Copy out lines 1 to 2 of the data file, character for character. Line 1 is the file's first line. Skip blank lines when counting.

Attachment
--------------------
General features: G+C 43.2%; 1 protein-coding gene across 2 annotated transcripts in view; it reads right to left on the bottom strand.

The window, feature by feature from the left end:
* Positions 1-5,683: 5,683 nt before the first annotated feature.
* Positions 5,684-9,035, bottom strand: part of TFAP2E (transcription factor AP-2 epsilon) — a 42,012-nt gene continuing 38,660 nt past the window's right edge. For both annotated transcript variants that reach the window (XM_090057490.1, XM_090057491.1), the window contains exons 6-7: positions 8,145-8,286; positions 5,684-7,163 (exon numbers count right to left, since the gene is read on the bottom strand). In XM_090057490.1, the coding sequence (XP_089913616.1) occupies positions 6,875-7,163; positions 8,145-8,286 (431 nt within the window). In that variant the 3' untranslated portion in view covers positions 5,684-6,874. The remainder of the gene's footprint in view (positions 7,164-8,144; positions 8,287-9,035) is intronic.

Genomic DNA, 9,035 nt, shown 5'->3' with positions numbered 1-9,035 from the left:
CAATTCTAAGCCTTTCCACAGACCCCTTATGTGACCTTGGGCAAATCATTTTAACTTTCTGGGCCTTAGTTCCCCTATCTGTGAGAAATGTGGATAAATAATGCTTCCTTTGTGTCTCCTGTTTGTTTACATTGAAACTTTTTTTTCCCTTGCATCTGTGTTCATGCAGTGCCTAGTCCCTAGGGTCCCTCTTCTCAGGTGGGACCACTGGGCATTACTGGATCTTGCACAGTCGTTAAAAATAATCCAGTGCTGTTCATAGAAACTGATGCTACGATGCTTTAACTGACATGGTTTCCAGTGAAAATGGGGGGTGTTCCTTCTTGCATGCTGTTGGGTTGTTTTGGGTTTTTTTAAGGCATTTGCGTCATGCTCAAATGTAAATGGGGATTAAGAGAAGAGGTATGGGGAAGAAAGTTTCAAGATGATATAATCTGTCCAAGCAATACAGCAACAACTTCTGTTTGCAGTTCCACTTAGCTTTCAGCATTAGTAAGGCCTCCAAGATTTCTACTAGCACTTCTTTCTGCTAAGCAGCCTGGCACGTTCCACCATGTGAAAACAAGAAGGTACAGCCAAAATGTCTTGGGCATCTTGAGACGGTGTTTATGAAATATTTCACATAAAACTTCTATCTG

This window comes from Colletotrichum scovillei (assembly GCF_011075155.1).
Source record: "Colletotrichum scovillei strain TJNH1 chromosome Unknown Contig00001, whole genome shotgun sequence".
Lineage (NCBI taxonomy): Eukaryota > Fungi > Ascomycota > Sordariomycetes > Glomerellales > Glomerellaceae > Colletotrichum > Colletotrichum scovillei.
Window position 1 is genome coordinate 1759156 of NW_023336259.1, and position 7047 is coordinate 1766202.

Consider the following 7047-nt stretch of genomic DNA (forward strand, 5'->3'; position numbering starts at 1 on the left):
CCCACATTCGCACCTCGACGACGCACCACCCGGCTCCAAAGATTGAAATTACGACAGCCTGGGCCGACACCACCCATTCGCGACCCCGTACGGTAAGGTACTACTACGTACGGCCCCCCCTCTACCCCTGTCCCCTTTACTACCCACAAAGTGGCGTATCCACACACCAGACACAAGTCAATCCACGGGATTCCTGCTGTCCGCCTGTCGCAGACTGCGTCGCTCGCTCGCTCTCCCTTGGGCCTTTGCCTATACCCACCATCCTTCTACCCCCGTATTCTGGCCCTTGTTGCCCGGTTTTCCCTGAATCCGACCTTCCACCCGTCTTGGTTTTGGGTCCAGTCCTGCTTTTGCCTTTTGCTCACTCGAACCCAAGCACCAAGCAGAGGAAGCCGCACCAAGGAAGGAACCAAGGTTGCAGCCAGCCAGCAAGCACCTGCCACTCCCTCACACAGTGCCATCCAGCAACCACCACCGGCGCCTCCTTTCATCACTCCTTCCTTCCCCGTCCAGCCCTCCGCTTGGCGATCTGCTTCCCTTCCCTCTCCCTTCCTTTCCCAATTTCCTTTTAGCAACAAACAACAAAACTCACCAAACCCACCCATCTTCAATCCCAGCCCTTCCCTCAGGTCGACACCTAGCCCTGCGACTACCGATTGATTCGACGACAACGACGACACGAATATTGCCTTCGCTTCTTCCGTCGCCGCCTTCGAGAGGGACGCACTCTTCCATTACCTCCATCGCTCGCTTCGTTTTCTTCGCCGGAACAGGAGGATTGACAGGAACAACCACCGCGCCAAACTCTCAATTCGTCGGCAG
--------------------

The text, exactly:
General features: G+C 43.2%; 1 protein-coding gene across 2 annotated transcripts in view; it reads right to left on the bottom strand.

The window, feature by feature from the left end: